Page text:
In the presence of God, why should we weep? I cannot begin to imagine this mother’s sadness and loss. As a mother, I feel like my heart is constantly walking around outside my body every day, even more so as our daughter is approaching the time to set off on her grown up life of college and long distance from my “controlling” ways as a mom. I know several friends who have lost a child and the pain is simply inexplicable and can cover up every other emotion; paralyzing grief I am sure.
But God’s promise for the world is that there is life eternal. I simply don’t understand what that means in any tangible sense and I spend very little time and energy trying to figure it out. I just know that it brings great comfort in times of challenge and overwhelming sadness. But come on; who wouldn’t want to have our loved one come back from the dead? That is one of the great pitfalls in this story of a great miracle.
God has a plan and we are given the greatest gift of love possible – to live life eternal with our Father in heaven. Grief is for the living and as humans, is part of our human condition. I lost my Mom last year after a swift and ferocious diagnosis of multiple primary cancers. Mom was young, professional and worldly and it didn’t make sense for this to happen to a person at the top of her game of life. We all reacted differently to the shock and pain, but for me, it gave me a challenge that was like a river of faith. I don’t know why and it certainly didn’t match other family members’ responses to the situation. And boy do I wish she was still here to talk to and guide me as a mom and our daughter as her beloved Kiki.
She wasn’t raised from the dead to come back to be with us, nor did I expect that to happen. I even got my feathers ruffled a few times when folks said to me, trying to be helpful I am sure, that they were praying for a miracle and that she could beat this disease. We knew better…the situation was grave right from the start. So instead of spending time hoping for Jesus to walk right up to us and heal her, I thought a better way to approach this was to embrace life eternal and that precious gift of perfect healing. loving mom and providing peace and compassion as she lived through dying.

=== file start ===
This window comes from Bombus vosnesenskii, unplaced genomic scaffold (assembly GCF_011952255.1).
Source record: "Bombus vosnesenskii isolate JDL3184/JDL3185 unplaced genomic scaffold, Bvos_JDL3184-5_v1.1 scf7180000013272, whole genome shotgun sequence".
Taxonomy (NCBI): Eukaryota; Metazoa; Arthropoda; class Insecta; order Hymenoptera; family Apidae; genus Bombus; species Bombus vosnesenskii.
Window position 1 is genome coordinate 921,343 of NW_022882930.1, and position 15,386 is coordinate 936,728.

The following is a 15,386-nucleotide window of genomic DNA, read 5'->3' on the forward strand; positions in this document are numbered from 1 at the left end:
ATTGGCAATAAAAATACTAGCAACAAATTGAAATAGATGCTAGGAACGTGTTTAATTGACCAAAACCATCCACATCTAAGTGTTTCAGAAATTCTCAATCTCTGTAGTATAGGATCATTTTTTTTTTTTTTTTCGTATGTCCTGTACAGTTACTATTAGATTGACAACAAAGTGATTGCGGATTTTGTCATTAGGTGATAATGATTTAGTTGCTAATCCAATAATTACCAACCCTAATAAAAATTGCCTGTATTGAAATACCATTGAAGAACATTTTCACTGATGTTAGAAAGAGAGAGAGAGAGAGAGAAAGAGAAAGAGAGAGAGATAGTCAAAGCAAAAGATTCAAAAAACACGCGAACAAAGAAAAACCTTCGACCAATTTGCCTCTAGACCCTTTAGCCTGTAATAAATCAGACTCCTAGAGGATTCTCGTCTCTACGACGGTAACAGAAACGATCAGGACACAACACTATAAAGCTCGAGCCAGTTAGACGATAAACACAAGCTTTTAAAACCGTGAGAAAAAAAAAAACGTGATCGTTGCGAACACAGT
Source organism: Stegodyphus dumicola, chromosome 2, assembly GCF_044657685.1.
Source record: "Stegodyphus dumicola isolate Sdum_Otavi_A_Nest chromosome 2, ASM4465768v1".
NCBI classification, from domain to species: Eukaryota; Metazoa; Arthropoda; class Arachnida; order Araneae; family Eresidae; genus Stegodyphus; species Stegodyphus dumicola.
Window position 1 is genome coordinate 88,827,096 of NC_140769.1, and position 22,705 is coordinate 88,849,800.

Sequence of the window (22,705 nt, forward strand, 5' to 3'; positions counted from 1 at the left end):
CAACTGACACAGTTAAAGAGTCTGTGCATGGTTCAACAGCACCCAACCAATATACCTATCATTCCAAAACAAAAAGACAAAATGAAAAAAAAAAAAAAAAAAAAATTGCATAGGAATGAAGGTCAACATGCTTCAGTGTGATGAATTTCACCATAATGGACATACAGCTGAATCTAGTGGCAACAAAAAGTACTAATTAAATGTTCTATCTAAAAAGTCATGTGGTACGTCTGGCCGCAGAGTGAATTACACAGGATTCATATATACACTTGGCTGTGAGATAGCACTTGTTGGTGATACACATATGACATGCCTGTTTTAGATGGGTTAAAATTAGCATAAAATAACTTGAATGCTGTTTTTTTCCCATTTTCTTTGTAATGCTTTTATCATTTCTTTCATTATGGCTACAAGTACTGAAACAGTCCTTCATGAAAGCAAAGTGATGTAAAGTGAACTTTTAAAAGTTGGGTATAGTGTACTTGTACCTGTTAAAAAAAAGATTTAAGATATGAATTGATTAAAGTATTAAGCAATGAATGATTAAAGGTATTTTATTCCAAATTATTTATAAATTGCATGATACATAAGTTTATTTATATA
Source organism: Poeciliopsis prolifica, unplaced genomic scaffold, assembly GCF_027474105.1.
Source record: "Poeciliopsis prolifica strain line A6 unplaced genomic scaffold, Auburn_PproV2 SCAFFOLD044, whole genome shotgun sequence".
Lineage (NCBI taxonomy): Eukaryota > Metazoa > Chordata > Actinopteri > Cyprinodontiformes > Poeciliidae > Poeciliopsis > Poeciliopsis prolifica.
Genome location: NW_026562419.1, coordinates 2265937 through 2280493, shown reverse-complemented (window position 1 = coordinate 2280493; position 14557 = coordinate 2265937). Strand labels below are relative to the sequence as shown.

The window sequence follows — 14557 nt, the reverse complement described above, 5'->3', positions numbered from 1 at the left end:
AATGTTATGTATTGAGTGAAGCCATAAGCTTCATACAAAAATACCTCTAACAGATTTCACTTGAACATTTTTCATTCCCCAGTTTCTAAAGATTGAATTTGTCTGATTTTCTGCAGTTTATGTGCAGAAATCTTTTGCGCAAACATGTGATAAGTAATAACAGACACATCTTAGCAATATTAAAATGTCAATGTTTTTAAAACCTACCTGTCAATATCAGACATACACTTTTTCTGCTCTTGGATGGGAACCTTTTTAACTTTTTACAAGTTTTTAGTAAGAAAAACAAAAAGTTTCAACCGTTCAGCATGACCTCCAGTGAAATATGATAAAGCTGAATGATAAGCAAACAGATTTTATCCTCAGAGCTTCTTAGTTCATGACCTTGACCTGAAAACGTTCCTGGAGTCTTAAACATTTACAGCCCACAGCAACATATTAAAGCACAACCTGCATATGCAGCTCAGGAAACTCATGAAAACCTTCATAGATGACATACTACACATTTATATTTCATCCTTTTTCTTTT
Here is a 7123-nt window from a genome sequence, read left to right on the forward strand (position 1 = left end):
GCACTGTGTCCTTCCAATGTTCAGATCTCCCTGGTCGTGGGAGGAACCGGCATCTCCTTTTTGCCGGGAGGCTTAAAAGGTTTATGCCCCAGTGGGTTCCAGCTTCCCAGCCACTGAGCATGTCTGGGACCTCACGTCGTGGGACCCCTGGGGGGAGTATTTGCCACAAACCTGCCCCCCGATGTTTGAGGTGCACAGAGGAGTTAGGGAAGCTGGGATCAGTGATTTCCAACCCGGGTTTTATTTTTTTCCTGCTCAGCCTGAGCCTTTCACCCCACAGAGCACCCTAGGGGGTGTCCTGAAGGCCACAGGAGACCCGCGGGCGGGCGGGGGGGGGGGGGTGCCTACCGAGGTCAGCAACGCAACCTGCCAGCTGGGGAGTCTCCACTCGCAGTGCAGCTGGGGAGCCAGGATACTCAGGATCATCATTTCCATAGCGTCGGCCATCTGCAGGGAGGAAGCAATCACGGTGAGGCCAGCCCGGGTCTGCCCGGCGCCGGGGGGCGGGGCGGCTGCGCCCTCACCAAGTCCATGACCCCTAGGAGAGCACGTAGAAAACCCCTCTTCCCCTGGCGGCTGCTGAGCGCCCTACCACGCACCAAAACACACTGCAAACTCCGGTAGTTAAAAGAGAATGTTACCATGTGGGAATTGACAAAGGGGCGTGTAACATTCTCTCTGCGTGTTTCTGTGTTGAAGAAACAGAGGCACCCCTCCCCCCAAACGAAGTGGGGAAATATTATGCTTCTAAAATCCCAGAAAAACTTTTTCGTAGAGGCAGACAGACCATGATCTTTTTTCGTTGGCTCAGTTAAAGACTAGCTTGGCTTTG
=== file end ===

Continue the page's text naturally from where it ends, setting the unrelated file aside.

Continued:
We can’t pray hard enough, do enough good in the world or do just the right thing to invoke the miracles. They come when God’s plan matches our desires. And although I would give just about anything for a few minutes with my healthy Mom, I was so very grateful that her incredibly debilitating pain ended much more quickly than anyone thought or believed. Her healing didn’t bring her back to the human life but brought her into the presence of our Savior.
So we wept for our loss of her presence, just as the mother who met Jesus was doing. This is normal for folks who love and all of us experience loss of this sort. Jesus feels sorry for us too, but now that he gave his life for us, he can call upon us to look forward in anticipation to the great gift of our resurrection. Maybe that is the miracle that is enough…we know what this grieving Mother did not know, that we have life eternal as our promise of perfect healing now. I want to ready at the right place and the right time for that.
Saving Father, we are so very grateful for the gift of your Son, sent to save us from our sins and give us the promise of life eternal. Comfort us as we grieve and teach us to trust your saving love for us. Help us walk in faith and to accept your gift of mercy. We thank you for loving us and protecting us. In your Holy Name we pray. AMEN.